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Sports physiotherapists and soft tissue/massage therapists work together to deliver a range of services to athletes and sports. The overarching aim is to facilitate performance success. At the highest sporting level at the Australian Institute of Sport, these services are delivered as part of a collaborative approach in conjunction with other sports science and sports medicine disciplines. In addition to treating injured athletes, therapists contribute to performance through assisting injury prevention, recovery and improving sport specific movement functions.
All athletes appreciate that some pain can be a normal experience associated with sporting activities. However sometimes pain can be more than training soreness, and can be a symptom of injury.
It is the role of sport physiotherapist and sports doctors to accurately diagnose injuries and guide the best possible return to sport.
This requires close consultation with the athlete to consider the potential risks relative to the athlete’s goals. After a diagnosis has been made, physiotherapists and soft tissue therapists work together to improve pain, movement, function, and the underlying healing environment. Manual treatment techniques are used in association with education, exercise therapy and other treatment modalities (needling, electrotherapy etc.).
As well as good nutrition, a good warm down and appropriate recovery strategies (including compression garments), massage is utilized for improving recovery between some of the more taxing sessions.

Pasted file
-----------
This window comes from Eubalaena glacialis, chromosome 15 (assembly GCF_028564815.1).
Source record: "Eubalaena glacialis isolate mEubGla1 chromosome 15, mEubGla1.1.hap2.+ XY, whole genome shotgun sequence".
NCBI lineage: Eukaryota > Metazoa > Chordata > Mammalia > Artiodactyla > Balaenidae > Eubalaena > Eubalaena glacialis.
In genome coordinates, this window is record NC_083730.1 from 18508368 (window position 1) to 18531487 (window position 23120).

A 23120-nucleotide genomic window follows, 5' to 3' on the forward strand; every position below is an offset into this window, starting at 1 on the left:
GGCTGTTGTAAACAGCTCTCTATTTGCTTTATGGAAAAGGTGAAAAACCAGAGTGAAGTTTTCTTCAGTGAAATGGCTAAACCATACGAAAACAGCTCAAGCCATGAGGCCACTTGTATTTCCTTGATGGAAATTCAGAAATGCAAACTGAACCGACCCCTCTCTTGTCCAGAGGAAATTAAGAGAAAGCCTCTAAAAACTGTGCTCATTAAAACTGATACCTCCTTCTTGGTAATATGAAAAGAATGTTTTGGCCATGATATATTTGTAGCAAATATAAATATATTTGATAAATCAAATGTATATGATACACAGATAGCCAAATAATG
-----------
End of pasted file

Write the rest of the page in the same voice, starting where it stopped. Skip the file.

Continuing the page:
Sports massage is usually seen as most effective if there is no existing injury or pain, and can help athletes generally perform better at their next session.
Physiotherapy also assesses to identify potential factors contributing to areas of pain or immobility for the athlete. They can advise on effective strategies to manage the symptoms, and address the causes.
Therapies such massage and physio can help you with your performance goals.
The best performing athletes are those who prepare well, by being able to effectively complete their training to their best potential. Practitioners work to ensure athletes can train maximally, with minimal limitations.
Massage has been shown in both anaerobic and aerobic training to improve recovery and performance, and is constantly used for athletes to get the absolute most out of their bodies.
Some athletes feel like they have an injury list longer than a shopping list! This can be frustrating for the athletes and practitioners alike, but the challenge of continuing to improve as an athlete means pushing boundaries. Understanding your injury and where it’s coming from is such an important part of addressing the cause to prevent recurrence and identify any opportunities to enhance performance.
Training load is a vitally important part of management at any level.
A treatment plan and long-term approach to an injury is the most effective process for athletes and non-athletes alike. Whether it be recovering from a two week ankle sprain, or a season ending ACL reconstructive surgery, questions that should be asked by you and your practitioner are:
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